Crawford School PhD candidate Luke Meehan will present this a seminar based on his thesis research.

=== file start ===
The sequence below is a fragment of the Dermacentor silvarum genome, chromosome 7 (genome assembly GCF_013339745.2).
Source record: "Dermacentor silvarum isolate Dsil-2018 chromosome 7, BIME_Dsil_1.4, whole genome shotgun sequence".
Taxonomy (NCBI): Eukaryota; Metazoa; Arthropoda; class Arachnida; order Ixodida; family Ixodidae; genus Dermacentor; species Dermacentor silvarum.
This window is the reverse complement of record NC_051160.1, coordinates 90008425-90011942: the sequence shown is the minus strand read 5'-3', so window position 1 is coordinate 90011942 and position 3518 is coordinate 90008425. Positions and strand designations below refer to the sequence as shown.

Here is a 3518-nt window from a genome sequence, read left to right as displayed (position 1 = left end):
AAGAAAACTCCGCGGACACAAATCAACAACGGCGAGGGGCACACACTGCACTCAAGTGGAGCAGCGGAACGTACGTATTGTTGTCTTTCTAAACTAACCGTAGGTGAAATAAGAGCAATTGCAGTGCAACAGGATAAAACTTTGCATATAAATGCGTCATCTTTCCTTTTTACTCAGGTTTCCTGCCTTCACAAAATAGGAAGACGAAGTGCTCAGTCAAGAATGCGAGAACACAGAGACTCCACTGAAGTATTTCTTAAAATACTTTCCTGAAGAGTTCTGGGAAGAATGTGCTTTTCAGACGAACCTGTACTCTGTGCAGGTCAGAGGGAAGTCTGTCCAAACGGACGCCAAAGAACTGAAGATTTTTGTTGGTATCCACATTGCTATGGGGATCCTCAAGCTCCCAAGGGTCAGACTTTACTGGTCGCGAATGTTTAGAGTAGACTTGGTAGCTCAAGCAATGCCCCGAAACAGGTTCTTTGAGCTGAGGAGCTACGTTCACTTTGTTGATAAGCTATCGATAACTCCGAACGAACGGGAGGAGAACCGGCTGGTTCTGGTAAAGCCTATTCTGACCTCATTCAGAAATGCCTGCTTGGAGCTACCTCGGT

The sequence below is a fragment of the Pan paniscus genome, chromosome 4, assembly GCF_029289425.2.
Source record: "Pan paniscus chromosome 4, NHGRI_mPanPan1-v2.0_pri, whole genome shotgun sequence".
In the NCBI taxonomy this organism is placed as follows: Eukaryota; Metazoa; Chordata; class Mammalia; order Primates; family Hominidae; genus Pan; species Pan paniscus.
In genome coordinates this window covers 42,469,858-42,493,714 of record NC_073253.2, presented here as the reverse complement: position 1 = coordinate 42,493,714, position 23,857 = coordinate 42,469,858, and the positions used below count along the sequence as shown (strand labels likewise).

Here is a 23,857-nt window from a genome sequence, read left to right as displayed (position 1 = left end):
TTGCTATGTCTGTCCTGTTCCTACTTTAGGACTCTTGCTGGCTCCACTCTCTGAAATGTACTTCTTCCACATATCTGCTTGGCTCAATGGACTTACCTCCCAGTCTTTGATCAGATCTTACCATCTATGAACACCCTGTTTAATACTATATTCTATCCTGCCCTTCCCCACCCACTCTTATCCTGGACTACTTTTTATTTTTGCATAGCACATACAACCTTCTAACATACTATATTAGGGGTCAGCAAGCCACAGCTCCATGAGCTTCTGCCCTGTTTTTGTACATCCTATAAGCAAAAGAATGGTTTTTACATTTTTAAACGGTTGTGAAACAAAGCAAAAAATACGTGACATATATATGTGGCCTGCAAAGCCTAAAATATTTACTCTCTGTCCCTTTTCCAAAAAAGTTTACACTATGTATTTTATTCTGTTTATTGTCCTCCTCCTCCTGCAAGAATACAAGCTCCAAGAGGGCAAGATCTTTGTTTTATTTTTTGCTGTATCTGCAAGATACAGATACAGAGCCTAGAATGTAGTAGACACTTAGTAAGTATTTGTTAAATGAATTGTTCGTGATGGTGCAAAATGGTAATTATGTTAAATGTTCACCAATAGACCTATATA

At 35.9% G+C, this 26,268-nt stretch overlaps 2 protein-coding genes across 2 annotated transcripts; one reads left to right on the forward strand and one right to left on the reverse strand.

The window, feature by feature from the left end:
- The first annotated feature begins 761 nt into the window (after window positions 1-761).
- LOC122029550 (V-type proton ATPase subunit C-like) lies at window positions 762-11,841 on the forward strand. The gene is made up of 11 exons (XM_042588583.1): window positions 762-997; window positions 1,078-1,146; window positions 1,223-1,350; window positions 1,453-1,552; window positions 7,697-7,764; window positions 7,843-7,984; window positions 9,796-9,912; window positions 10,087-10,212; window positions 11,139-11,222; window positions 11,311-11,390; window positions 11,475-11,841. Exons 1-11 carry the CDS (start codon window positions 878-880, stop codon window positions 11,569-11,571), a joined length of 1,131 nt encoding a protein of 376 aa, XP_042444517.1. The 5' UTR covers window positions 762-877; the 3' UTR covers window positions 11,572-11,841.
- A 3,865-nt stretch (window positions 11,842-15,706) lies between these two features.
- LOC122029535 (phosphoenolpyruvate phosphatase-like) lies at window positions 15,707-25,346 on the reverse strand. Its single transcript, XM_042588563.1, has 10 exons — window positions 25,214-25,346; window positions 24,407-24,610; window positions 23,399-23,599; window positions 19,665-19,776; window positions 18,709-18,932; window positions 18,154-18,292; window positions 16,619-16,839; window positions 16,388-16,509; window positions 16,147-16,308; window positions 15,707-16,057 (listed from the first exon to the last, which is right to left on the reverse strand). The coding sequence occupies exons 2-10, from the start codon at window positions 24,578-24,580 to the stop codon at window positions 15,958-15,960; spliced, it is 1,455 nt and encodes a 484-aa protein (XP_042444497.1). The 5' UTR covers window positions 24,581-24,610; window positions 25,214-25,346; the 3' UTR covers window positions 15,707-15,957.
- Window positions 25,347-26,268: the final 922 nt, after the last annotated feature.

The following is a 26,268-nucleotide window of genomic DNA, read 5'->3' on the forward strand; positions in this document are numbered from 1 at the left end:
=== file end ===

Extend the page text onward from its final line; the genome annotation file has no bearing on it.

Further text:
A country’s growth response to a depreciation of its currency generally depends on the structure of its economy; the varying responses of cost- and revenue-channels. So when a G20 nation warns Japan of impending ‘currency wars’, or when Bank of Japan Governor Kuroda says ‘the correction of excessive yen strength has had a positive effect on Japan’s economy’, they implicitly state Japan has a specific economic structure: probably that of manufacturing-driven 1980s Japan. But what if this time is different? I estimate a simple model of growth and investment since 1980 using VARs and a time-varying parameter technique, and present evidence of consistent stagnation in the ability of Japanese manufacturing investment to generate growth since the early 1990s. The evidence indicates in 2010s Japan both economic growth and productive non-manufacturing investment respond positively to yen appreciation, and that this relationship is strengthening over time. Impulse responses of the real exchange rate to manufacturing investment innovations indicate this sectoral stagnation may be due to the exporting of investment. Japanese economic growth appears now service-sector driven and to benefit from a higher yen.